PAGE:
PGE Resolution 4,827 regulates, within the State Attorney General's Office, the voluntary settlement procedure for disputes involving the State Public Administration and establishes measures for the reduction of administrative and judicial litigiousness.

With a very innovative text, the resolution presupposes the achievement of mutual benefits for those involved, obeying the constitutional principles (implicit and explicit) of legality, voluntariness, autonomy, verbal acknowledgement, good faith, cutting red tape, efficiency, and economy.

The definition of voluntary settlement is provided for in paragraph 3 of article 1 of the resolution as the “case in which the State presents a calculation memorandum, pursuant to article 509, paragraph 2, of the Code of Civil Procedure, and the creditor agrees to its terms in order to end the litigation, waiving any overpayment.”

Other interesting concepts addressed by the resolution are those of "negotiation" and "mediation". Negotiation is considered to be a "technique for solving disputes in or out of court, characterized by the search for voluntary settlement through direct dialogue between those involved, without any intervention by a third party as helper or facilitator.” The negotiation can be done in a preventive manner, as a way to avoid litigation that has not yet gone to court.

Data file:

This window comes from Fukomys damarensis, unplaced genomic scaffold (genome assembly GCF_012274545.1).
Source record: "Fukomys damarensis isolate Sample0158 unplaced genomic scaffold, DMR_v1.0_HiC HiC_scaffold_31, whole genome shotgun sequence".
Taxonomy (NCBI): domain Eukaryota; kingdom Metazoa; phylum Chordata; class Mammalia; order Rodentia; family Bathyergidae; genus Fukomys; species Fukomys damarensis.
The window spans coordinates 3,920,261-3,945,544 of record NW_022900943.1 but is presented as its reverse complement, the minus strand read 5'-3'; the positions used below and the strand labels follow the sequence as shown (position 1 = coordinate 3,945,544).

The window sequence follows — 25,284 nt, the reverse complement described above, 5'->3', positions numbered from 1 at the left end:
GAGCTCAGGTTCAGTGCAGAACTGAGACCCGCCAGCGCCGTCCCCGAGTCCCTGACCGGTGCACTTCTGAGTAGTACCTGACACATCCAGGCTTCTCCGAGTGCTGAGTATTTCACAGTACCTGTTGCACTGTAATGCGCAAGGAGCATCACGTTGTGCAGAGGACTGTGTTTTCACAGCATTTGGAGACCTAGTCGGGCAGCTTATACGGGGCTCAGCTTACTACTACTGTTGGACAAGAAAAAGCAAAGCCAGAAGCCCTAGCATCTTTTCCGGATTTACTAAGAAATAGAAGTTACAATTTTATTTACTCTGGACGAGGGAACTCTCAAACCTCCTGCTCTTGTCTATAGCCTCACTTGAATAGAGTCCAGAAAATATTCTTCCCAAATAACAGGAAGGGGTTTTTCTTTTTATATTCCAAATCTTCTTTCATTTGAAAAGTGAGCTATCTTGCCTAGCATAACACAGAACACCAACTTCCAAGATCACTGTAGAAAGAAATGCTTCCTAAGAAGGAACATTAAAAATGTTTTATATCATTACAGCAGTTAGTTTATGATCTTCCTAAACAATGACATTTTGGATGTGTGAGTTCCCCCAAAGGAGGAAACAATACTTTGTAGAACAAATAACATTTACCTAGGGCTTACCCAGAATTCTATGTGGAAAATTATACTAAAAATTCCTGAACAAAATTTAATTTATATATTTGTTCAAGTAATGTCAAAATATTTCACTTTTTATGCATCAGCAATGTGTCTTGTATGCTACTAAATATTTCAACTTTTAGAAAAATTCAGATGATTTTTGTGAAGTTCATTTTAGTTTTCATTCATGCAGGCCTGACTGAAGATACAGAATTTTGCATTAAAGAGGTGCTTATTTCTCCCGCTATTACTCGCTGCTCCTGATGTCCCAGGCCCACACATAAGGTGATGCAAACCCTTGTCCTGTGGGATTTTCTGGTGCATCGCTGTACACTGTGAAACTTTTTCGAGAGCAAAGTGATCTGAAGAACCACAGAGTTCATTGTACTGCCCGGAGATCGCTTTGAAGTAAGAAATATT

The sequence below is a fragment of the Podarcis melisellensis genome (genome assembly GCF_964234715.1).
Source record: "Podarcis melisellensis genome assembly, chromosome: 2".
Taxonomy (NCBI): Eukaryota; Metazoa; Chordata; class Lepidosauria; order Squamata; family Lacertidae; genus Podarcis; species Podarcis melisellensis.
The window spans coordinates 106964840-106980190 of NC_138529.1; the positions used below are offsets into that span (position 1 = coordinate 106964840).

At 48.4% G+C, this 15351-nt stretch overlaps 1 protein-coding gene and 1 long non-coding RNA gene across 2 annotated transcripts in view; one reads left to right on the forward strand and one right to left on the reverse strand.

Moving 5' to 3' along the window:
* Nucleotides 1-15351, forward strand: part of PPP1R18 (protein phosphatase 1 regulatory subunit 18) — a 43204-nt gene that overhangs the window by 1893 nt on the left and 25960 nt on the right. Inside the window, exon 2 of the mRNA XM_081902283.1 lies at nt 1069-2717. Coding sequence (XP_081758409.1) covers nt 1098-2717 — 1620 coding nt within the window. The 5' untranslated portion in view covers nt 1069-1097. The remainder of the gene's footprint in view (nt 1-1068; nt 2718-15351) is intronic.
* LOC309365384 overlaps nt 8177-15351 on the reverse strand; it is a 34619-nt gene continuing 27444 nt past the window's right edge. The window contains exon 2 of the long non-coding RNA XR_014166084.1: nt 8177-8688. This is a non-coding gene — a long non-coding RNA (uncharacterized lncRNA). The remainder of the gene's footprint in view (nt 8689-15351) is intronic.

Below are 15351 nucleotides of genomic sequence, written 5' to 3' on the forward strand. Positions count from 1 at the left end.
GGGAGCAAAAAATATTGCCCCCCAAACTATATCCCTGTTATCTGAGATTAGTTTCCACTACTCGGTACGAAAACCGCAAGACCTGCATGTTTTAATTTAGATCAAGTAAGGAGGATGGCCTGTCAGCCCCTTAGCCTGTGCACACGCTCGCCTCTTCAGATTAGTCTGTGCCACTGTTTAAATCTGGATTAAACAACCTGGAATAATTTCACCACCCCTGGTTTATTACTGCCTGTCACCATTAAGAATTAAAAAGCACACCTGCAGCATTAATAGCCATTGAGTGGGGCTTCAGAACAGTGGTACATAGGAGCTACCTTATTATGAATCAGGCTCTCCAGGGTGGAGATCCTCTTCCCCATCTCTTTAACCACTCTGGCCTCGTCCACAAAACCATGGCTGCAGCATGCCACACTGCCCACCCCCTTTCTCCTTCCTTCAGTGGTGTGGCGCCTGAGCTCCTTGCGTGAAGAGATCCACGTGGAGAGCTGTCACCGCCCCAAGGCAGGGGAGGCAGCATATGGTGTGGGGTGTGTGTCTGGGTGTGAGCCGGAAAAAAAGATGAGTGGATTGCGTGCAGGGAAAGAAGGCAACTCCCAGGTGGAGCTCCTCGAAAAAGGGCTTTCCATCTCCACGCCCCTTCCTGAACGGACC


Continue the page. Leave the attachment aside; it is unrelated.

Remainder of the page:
Mediation, in turn, is defined as a "consensual dispute resolution activity, in which the mediator, acting preferably in cases where there is a prior link between the parties, without decision-making power, will assist and encourage the interested parties to identify or develop, by themselves, consensual solutions to the dispute.

The resolution also provides for the possibility of reaching a court settlement, defined as any voluntary settlement signed when a lawsuit is in progress, at any procedural stage, including after the final and unappealable decision in the pre-trial phase, which can encompass the litigation in part or in full.

The execution of the terms of voluntary settlement with the objective of preventing or closing disputes will observe, among other criteria established in article 4 of the resolution, the probability of success of the arguments made by the parties, the legal feasibility, and the cost-effectiveness of the settlement for the state.

The procedure for signing the instruments of voluntary settlement must follow the rules established in PGE Resolution 4,710/21, which created the Voluntary Settlement Center of the State Attorney General's Office - NAC/PGE.